And then it rained … and rained

Back in August, I wrote about the dog days of summer and low-water conditions across Central Texas. Many local streams weren’t looking their best, but the fish sure were easy to find.

The Lower Falls on Onion Creek at McKinney Falls State Park show-off
after six weeks of rain.
Photo by Aaron Reed

My, how things can change.

In September and October, Georgetown received nearly 17 inches of rain – more than twice the average for those months. According to the National Weather Service, it rained 25 of those 61 days. Parts of the Hill Country farther to the west got even more precipitation, some of it in torrential downpours.

The repeated, heavy drenchings caused catastrophic flooding in the Brazos and Colorado River basins, with some streams cresting on three separate occasions. Lake Travis, a long, sinuous impoundment that covers more than 18,000 acres, rose 40 feet in 24 hours.

The Ranch Road 2900 bridge over the Llano River in Kingsland, Texas, was swept away in the flooding. The venerable, 3-day Oktoberfisch fly fishing festival hosted by Fredericksburg Fly Fishers in Junction, Texas, was cancelled after the streamside event headquarters was carried downstream.

In the early days of November, streams were still running fast and high, and many local anglers had not wet a line in weeks.

In many cases, those streams were running clearer than they have in years. Floods of the magnitude we experienced this fall breathe new life into streams by sweeping away silt and debris, scouring algae from gravel and cobble, and depositing new structure – whether rocks and gravel bars or fallen trees – into the waters.

Fishing is tough after a flood. It’s not that the fish aren’t there – they are, mostly – it’s just they are not right there, where they were two months ago. The furniture has been rearranged and they might be hanging out in some other room.

Native fish, like this colorful longear sunfish, are well-adapted to survive the flood-drought cycle in Central Texas.
Photo by Aaron Reed

Some fish do get swept downstream in high water; others find eddies and structure to hunker behind; still others will take the opportunity to move upstream in the slack water at the edge of the current, getting around low-head dams and other obstacles that may have blocked their progress when the water was lower.

Native species, like Guadalupe bass and longear sunfish, are well-adapted to the drought-flood cycle typical of Central Texas, and we could even see increased spawning success in the spring, thanks to all of that new, clean gravel.

One of the challenges of writing a guide to fishing rivers and creeks is that while the contours of a stream may be relatively stable, the bottom is anything but.

For that reason, in the detailed descriptions of wades and paddles I’ve tried to focus on permanent, or at least persistent, features. Gravel bars can shift with even a modest rise in water level and velocity. Boulders and rock falls and places where downed trees tend to accumulate, not as much.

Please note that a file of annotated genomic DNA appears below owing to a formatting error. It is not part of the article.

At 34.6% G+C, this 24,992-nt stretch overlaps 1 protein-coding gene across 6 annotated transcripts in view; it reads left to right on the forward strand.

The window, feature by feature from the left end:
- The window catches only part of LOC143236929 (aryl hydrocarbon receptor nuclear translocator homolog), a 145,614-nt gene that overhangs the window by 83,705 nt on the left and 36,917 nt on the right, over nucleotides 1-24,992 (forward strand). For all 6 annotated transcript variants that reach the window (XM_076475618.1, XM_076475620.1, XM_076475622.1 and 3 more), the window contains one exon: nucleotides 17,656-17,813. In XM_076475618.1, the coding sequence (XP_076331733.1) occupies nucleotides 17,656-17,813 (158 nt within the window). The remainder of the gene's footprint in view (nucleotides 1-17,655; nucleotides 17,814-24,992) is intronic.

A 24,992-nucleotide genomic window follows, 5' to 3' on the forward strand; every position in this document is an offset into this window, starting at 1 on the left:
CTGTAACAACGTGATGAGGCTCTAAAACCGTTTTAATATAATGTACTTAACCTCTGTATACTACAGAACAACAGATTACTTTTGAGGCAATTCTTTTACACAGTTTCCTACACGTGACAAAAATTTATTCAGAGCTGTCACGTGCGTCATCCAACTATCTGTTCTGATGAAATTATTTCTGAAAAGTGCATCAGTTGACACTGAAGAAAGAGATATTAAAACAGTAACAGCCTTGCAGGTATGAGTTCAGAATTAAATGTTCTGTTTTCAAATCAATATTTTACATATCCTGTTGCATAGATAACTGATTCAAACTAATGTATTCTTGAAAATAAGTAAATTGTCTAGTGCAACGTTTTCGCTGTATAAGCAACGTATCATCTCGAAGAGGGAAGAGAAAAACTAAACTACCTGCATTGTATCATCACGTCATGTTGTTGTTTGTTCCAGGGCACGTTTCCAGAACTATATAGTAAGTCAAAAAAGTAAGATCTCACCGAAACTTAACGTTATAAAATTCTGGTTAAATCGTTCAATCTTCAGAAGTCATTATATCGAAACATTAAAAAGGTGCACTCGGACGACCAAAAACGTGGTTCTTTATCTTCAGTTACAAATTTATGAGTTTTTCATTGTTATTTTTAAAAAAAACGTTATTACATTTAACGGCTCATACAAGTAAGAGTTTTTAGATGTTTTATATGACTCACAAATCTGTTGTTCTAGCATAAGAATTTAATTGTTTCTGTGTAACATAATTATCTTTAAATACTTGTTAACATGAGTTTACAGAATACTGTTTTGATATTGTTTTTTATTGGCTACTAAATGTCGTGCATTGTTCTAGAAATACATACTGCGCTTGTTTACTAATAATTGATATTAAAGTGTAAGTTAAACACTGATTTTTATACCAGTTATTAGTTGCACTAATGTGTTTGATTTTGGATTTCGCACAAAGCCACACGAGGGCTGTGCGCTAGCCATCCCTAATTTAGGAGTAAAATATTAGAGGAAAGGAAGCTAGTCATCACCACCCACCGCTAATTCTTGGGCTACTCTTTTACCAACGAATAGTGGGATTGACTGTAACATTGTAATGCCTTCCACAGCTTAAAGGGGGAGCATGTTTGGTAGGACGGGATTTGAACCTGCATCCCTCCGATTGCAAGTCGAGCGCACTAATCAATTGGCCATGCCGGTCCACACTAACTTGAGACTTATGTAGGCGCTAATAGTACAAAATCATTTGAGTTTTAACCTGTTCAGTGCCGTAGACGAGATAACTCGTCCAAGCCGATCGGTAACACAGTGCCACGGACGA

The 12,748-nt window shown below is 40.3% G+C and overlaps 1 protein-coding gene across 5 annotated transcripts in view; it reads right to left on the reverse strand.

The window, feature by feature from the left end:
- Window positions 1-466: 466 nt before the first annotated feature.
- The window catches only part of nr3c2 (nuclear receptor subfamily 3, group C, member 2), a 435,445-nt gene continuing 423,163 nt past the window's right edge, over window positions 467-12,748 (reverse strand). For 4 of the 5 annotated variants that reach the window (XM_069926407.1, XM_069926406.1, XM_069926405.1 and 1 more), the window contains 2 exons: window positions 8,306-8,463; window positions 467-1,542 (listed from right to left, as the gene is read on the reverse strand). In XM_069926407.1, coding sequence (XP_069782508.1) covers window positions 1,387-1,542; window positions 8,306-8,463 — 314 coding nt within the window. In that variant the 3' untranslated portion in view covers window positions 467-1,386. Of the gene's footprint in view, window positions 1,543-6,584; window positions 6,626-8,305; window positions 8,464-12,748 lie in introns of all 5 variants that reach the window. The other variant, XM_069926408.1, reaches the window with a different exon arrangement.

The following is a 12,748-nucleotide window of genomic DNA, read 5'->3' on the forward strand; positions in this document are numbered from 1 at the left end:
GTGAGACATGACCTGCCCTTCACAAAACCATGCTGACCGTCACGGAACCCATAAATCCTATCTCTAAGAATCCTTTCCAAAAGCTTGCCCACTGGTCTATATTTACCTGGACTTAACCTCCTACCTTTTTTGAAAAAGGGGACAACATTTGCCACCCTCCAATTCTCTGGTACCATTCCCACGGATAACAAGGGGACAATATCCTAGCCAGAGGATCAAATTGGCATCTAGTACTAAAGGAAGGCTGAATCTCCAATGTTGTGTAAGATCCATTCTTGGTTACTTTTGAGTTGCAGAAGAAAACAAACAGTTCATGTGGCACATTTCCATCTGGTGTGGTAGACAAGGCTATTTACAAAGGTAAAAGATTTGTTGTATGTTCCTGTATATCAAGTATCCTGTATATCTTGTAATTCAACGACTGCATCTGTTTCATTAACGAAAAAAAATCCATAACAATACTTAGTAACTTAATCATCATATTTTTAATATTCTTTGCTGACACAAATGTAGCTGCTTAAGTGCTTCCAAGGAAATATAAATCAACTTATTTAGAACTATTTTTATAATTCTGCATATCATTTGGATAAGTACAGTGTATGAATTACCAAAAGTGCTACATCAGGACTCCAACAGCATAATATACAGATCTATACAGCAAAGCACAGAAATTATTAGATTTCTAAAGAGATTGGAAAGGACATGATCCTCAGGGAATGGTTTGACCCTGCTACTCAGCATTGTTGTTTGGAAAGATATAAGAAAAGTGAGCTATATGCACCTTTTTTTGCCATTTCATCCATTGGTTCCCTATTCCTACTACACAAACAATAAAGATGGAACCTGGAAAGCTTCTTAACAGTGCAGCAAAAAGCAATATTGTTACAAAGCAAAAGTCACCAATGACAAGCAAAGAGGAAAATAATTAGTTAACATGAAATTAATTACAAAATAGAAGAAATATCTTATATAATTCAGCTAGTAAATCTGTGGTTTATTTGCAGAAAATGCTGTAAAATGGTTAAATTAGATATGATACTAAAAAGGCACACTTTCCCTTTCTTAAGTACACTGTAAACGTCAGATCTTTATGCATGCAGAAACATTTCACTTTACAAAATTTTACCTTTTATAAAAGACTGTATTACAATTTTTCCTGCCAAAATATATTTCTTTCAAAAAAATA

In early September, this reach of the North Fork San Gabriel River was choked with algae and the sluggish flow had deposited a layer of sediment over the gravel. By early November it was swimming pool clear and appeared just as inviting.
Photo by Aaron Reed

On some streams I’ve revisited recently, leaves and even bark have been stripped from trees to a level well above what I can reach with the tip of my fly rod. Much of that vegetation will return, healthier than ever, in the spring.

While a single, heavy rain event will fill reservoirs and result in flash flooding, much of that water never makes it into the aquifers that feed the springs that feed the streams. A multi-week, persistent precipitation pattern – the kind we experienced this fall – recharges aquifers. Aquifer levels are monitored by government agencies at 15-minute intervals, and one index well shows that between mid-August and early November, levels rose more than 40 feet and by the end of October stood at 20 feet higher than the historical monthly average.

What does that mean for anglers? Simple: the late fall and winter months are shaping-up to be nothing short of epic for Central Texas waters.

Aaron Reed

Aaron Reed

Aaron Reed is an award-winning outdoor writer and Army veteran. He currently splits his time between his native Texas Gulf coast, where he drives a tugboat, and his home near the San Gabriel River in Georgetown, Texas. He is a founding member of the Texas Streams Coalition and has worked for the Texas Parks & Wildlife Department. In 2020, he was awarded the prestigious FFI Roderick Haig-Brown Award. When he is not working, chances are you can find him knee-deep in a stream somewhere around Austin, often with his wife and one or more of his three boys, trying like heck to become a better fly fisherman. His stories and photos have appeared in Southwest Fly Fishing, This is Fly, Kayak Angler, Texas Outdoors Journal, Texas Sporting Journal, Texas Fish & Game, Texas Parks and Wildlife magazine, Lone Star Outdoor News, Austin American-Statesman, Austin Business Journal, the Taylor Press, Soldiers magazine, Leatherneck magazine, Liguorian magazine, The Washington Times, and elsewhere.

3 thoughts to “And then it rained … and rained”

Leave a Reply

Your email address will not be published. Required fields are marked *

In order to comment, we have to collect some data:
This form collects your name, email and content so that we can keep track of the comments placed on the website. For more info check our privacy policy where you will get more info on where, how and why we store your data. Thanks for your cooperation and for making a comment here!

This site uses Akismet to reduce spam. Learn how your comment data is processed.